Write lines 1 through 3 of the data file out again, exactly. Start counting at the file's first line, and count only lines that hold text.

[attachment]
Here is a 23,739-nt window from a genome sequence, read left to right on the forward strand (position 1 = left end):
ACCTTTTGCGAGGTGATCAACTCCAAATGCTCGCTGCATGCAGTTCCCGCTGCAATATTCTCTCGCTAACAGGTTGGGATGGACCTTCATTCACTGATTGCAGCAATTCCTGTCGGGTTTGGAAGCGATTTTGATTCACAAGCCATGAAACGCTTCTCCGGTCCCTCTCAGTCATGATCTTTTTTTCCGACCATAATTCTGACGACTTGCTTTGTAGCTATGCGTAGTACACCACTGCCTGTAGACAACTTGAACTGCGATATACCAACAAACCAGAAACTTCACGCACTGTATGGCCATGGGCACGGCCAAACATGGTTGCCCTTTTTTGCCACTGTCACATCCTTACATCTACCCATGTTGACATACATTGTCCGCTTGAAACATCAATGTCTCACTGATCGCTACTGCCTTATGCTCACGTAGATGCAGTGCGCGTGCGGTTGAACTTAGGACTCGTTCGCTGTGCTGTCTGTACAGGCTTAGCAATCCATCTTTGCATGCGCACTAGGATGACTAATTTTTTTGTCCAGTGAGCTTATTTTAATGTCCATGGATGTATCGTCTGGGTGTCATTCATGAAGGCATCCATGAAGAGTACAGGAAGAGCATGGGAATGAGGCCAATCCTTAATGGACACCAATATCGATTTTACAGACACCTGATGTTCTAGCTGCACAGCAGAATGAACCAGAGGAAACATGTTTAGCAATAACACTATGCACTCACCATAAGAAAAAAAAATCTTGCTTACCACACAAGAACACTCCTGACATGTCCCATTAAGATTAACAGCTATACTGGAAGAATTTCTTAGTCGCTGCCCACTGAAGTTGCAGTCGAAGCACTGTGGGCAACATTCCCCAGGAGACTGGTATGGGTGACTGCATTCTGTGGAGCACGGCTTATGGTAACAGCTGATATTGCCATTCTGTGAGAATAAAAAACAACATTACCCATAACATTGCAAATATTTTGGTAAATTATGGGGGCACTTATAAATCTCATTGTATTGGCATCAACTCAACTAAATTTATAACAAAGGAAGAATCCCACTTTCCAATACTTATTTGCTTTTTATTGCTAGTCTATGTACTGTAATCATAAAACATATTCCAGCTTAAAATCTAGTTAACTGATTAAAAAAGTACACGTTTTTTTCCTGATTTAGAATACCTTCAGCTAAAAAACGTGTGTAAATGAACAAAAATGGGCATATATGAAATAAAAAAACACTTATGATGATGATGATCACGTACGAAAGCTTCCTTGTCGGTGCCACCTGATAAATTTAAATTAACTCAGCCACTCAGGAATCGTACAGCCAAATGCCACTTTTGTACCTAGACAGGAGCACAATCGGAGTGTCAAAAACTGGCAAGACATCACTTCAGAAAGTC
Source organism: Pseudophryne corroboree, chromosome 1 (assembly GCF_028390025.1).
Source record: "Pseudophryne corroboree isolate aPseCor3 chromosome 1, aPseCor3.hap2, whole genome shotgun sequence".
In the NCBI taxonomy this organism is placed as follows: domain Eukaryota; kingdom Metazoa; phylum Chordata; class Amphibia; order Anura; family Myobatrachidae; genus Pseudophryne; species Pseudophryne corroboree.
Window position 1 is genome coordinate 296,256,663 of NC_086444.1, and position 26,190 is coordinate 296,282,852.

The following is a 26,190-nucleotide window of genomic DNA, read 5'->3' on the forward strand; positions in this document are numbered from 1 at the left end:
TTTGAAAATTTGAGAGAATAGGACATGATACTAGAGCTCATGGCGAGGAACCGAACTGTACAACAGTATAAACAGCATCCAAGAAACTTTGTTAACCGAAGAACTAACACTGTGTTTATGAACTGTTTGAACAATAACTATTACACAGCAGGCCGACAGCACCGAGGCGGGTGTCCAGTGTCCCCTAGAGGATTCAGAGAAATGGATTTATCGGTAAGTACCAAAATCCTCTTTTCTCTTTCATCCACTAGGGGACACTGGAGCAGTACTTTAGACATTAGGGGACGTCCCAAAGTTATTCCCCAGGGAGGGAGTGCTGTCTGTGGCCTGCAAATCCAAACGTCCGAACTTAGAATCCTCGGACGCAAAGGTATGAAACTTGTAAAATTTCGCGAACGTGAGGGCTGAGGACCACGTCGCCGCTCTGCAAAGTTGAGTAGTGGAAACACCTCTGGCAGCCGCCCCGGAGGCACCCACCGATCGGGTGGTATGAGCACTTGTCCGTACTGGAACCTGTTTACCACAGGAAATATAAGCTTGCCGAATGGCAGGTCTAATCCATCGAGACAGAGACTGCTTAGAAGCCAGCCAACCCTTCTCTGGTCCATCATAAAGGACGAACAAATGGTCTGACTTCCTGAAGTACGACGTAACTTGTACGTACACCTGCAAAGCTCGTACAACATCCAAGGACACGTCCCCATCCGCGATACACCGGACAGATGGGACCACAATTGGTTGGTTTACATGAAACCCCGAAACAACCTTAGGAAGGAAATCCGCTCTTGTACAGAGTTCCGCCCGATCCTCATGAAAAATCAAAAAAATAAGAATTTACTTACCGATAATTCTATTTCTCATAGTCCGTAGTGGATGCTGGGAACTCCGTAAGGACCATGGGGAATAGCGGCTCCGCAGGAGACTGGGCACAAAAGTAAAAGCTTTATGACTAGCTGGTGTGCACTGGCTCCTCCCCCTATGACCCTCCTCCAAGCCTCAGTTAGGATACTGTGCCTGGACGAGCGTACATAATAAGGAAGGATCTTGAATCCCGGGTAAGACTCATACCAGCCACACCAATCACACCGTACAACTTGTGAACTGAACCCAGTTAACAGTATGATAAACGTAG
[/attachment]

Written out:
Here is a 23,739-nt window from a genome sequence, read left to right on the forward strand (position 1 = left end):
ACCTTTTGCGAGGTGATCAACTCCAAATGCTCGCTGCATGCAGTTCCCGCTGCAATATTCTCTCGCTAACAGGTTGGGATGGACCTTCATTCACTGATTGCAGCAATTCCTGTCGGGTTTGGAAGCGATTTTGATTCACAAGCCATGAAACGCTTCTCCGGTCCCTCTCAGTCATGATCTTTTTTTCCGACCATAATTCTGACGACTTGCTTTGTAGCTATGCGTAGTACACCACTGCCTGTAGACAACTTGAACTGCGATATACCAACAAACCAGAAACTTCACGCACTGTATGGCCATGGGCACGGCCAAACATGGTTGCCCTTTTTTGCCACTGTCACATCCTTACATCTACCCATGTTGACATACATTGTCCGCTTGAAACATCAATGTCTCACTGATCGCTACTGCCTTATGCTCACGTAGATGCAGTGCGCGTGCGGTTGAACTTAGGACTCGTTCGCTGTGCTGTCTGTACAGGCTTAGCAATCCATCTTTGCATGCGCACTAGGATGACTAATTTTTTTGTCCAGTGAGCTTATTTTAATGTCCATGGATGTATCGTCTGGGTGTCATTCATGAAGGCATCCATGAAGAGTACAGGAAGAGCATGGGAATGAGGCCAATCCTTAATGGACACCAATATCGATTTTACAGACACCTGATGTTCTAGCTGCACAGCAGAATGAACCAGAGGAAACATGTTTAGCAATAACACTATGCACTCACCATAAGAAAAAAAAATCTTGCTTACCACACAAGAACACTCCTGACATGTCCCATTAAGATTAACAGCTATACTGGAAGAATTTCTTAGTCGCTGCCCACTGAAGTTGCAGTCGAAGCACTGTGGGCAACATTCCCCAGGAGACTGGTATGGGTGACTGCATTCTGTGGAGCACGGCTTATGGTAACAGCTGATATTGCCATTCTGTGAGAATAAAAAACAACATTACCCATAACATTGCAAATATTTTGGTAAATTATGGGGGCACTTATAAATCTCATTGTATTGGCATCAACTCAACTAAATTTATAACAAAGGAAGAATCCCACTTTCCAATACTTATTTGCTTTTTATTGCTAGTCTATGTACTGTAATCATAAAACATATTCCAGCTTAAAATCTAGTTAACTGATTAAAAAAGTACACGTTTTTTTCCTGATTTAGAATACCTTCAGCTAAAAAACGTGTGTAAATGAACAAAAATGGGCATATATGAAATAAAAAAACACTTATGATGATGATGATCACGTACGAAAGCTTCCTTGTCGGTGCCACCTGATAAATTTAAATTAACTCAGCCACTCAGGAATCGTACAGCCAAATGCCACTTTTGTACCTAGACAGGAGCACAATCGGAGTGTCAAAAACTGGCAAGACATCACTTCAGAAAGTC
Source organism: Pseudophryne corroboree, chromosome 1 (assembly GCF_028390025.1).